Economic Watch: China to maintain ample liquidity despite fall in Feb. bank loans

Source: Xinhua| 2019-03-11 18:41:56|Editor: ZX
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BEIJING, March 11 (Xinhua) -- The fall in China's new bank loans in February was mainly caused by seasonal factors, and the country will continue to maintain market liquidity at a reasonably ample level, analysts said.

It's a normal phenomenon to see bank loans fall in February month on month due to the Spring Festival, said an official with the People's Bank of China.

"It's more advisable to look at the data of the first two months or even the first quarter," the official said in a statement posted on the central bank's website.

China's new yuan-denominated loans stood at 885.8 billion yuan (about 131 billion U.S. dollars) in February, a sharp fall from a record 3.23 trillion yuan in January, raising concerns about a further slowdown in the world's second-largest economy.

In the first two months, however, the country's new yuan-denominated loans increased by 374.8 billion yuan year on year to hit 4.11 trillion yuan.

Newly-added social financing, a measurement of funds that individuals and non-financial firms get from the financial system, stood at 703 billion yuan in February, down 484.7 billion yuan year on year.

In the first two months, however, newly-added social financing totaled 5.31 trillion yuan, up 1.05 trillion yuan from the same period last year.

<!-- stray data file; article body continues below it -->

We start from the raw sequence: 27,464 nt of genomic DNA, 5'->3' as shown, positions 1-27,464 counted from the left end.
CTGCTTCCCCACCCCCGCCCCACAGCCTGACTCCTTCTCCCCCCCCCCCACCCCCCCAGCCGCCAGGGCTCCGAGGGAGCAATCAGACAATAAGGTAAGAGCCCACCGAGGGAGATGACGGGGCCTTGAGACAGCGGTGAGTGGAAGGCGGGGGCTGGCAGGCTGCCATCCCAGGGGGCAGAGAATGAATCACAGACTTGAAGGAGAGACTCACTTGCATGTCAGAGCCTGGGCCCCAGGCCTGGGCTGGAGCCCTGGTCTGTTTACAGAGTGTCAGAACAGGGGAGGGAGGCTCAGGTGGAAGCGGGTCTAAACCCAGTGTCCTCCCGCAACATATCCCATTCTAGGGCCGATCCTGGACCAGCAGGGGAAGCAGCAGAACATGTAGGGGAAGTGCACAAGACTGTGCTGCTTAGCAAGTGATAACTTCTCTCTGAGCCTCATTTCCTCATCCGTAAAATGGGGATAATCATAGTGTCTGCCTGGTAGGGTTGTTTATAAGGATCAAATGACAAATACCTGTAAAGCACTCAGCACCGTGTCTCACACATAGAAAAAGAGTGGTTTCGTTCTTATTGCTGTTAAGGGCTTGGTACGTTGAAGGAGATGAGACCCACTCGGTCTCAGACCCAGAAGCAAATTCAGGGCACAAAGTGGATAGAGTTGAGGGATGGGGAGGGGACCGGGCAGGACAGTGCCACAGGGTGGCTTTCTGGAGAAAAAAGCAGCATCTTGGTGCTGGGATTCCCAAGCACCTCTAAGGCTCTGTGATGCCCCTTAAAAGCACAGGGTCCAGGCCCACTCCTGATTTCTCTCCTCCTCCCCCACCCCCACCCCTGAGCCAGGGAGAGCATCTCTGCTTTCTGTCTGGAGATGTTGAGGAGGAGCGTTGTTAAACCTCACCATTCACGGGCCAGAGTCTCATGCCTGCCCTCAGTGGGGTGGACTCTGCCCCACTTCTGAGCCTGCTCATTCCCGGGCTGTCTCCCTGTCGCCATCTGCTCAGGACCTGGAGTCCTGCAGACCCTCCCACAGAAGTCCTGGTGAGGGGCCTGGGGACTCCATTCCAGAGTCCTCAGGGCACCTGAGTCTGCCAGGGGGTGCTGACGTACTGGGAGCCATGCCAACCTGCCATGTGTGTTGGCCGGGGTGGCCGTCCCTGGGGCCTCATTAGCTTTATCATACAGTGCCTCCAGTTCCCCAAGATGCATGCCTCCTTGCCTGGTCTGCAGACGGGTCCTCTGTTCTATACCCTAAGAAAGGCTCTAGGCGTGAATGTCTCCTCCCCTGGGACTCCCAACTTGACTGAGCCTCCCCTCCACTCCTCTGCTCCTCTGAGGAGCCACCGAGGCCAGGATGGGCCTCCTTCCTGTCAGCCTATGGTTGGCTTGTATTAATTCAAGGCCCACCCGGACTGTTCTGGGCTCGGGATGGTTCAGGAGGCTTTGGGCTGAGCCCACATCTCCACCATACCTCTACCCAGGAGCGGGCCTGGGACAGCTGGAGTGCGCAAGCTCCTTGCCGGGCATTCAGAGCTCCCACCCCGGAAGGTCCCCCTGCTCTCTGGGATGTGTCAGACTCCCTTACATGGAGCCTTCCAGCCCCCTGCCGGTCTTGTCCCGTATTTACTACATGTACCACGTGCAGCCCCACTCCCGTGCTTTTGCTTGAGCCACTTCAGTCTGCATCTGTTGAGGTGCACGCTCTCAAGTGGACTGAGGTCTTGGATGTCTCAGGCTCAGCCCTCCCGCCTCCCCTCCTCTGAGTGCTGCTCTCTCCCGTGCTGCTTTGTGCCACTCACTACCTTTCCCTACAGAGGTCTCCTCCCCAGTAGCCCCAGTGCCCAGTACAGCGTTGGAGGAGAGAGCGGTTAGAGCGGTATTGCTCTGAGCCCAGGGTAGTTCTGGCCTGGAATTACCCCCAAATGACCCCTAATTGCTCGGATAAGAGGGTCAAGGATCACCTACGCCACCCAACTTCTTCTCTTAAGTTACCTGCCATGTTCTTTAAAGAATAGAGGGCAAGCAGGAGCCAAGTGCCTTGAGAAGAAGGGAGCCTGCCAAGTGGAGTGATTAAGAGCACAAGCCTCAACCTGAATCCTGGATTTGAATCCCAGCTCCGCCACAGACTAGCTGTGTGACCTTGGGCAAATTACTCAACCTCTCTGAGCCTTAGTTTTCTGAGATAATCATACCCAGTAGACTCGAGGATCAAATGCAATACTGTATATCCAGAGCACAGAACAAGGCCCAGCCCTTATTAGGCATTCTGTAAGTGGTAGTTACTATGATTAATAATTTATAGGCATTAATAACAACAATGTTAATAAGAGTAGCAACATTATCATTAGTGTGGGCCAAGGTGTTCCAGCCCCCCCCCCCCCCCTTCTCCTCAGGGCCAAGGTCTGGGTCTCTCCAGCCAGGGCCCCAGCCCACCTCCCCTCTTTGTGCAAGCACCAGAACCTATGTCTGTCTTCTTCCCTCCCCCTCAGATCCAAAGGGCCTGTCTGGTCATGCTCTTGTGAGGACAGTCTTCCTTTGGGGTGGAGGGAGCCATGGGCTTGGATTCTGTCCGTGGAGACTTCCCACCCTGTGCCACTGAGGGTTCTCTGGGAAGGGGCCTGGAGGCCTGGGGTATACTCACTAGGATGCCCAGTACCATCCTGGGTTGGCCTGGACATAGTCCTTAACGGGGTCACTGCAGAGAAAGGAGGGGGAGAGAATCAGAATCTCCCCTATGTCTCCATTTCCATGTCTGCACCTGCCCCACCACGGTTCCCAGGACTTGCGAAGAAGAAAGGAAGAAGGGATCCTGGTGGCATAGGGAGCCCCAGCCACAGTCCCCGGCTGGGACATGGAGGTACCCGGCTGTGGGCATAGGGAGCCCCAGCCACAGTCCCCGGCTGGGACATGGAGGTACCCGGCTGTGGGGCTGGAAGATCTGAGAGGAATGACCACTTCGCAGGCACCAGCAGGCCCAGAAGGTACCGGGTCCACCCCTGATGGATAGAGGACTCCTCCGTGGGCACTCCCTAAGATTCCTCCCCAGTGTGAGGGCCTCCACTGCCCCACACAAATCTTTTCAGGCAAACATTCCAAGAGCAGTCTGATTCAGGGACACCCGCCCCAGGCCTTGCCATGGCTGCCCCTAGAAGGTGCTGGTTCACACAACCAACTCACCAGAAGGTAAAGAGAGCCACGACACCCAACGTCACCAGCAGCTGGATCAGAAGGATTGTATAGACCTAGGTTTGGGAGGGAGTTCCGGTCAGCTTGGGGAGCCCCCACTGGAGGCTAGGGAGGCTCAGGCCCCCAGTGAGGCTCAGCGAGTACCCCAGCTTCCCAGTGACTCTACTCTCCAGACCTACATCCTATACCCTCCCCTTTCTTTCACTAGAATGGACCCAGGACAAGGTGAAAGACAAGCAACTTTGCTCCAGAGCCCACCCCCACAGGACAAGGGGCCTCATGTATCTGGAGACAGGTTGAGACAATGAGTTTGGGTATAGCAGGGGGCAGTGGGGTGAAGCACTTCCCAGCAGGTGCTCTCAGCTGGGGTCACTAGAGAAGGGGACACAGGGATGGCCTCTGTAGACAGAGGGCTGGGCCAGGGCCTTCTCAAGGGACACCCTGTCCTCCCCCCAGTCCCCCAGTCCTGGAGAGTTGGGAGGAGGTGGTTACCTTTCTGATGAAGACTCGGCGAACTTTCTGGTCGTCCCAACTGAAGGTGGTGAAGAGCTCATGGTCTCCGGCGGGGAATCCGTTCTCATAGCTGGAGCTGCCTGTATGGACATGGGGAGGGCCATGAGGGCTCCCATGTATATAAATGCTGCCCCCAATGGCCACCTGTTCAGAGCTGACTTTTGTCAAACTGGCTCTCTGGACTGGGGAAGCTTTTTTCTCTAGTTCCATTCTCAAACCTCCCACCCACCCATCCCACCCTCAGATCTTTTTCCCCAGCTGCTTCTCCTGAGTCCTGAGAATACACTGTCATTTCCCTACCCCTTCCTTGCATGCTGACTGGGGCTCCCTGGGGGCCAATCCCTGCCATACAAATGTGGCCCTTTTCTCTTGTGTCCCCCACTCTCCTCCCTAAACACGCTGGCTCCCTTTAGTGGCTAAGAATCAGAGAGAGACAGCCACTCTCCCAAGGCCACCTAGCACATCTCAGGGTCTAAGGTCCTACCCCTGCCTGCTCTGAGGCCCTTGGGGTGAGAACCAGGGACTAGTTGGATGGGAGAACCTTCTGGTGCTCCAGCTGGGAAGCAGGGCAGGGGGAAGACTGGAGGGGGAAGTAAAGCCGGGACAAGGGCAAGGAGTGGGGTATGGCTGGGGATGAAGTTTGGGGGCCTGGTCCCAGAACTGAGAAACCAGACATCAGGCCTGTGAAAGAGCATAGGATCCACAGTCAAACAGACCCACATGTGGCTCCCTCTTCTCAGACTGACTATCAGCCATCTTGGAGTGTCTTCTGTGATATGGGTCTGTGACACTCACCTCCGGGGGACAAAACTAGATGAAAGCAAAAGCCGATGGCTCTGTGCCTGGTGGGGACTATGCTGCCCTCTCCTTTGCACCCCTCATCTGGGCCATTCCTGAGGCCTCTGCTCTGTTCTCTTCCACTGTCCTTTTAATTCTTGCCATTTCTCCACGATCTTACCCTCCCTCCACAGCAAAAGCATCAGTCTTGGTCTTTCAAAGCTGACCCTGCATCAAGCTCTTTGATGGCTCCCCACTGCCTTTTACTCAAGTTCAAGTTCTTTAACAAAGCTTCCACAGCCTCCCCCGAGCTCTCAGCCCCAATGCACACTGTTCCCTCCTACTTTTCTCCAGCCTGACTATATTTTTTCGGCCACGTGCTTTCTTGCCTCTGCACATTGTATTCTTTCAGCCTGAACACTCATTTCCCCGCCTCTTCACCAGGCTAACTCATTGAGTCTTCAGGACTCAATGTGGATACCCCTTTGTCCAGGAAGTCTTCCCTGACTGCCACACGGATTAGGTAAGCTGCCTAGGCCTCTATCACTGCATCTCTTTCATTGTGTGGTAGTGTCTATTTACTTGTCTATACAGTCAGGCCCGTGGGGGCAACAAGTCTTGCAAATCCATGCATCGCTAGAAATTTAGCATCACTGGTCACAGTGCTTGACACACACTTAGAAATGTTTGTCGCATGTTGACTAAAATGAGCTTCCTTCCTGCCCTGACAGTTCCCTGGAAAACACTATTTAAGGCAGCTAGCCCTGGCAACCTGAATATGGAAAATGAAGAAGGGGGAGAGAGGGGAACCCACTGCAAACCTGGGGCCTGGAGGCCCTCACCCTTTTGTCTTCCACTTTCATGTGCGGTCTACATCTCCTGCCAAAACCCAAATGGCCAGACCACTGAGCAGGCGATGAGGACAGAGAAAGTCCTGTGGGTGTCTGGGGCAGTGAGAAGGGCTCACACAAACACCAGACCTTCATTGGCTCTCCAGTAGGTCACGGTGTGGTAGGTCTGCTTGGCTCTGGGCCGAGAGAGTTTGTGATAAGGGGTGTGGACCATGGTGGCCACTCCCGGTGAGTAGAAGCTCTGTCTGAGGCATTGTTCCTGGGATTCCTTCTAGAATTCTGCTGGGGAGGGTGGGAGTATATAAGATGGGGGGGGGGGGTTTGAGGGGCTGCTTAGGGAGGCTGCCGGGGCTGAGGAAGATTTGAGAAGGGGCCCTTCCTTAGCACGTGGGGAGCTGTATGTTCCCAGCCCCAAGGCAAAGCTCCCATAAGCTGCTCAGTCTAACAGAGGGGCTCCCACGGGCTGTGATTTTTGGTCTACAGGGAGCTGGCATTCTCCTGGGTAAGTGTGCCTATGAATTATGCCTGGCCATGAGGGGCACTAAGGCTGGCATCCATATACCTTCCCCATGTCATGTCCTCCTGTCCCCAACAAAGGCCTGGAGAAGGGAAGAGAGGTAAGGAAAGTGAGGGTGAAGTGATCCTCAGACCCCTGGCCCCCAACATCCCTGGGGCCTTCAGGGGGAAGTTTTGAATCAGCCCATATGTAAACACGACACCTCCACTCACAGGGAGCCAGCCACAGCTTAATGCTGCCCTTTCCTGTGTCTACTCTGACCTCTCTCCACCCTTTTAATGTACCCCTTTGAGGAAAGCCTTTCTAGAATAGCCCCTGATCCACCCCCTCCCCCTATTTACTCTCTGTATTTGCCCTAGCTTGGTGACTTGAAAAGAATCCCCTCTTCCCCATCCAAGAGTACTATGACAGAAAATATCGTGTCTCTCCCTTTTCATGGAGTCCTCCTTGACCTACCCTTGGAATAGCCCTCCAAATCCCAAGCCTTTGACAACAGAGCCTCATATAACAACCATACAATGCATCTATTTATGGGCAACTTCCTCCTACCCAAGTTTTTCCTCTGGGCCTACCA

"Putting the first two months together, we can see both new loans and social financing have maintained reasonable growth, which continued to bolster the real economy," said Wen Bin, chief researcher of China Minsheng Bank.

At the end of February, outstanding loans to the real economy stood at 139 trillion yuan, up 13.3 percent year on year. The total value of outstanding corporate bonds amounted to 20.5 trillion yuan, rising 10.7 percent from one year earlier, the fastest growth since April 2017.

China's banks are expected to increase lending and lower borrowing costs this year, especially for small and private firms vital for growth and job creation.

Premier Li Keqiang pledged in Tuesday's government work report that the country will reform and refine monetary and credit supply mechanisms, and employ a combination of quantitative and pricing approaches, such as required reserve ratios (RRR) and interest rates, in a bid to support the real economy.

The central bank has already cut RRR -- the amount that banks need to set aside as reserves -- five times since 2018, most recently in January.

The country will continue to keep a prudent monetary policy and strengthen counter cyclical adjustments while maintaining market liquidity at a reasonably ample level, Yi Gang, governor of the PBOC, told a press conference on the sidelines of the annual legislative session.

China sets its economic growth target for 2019 at 6-6.5 percent, after reporting a growth of 6.6 percent last year.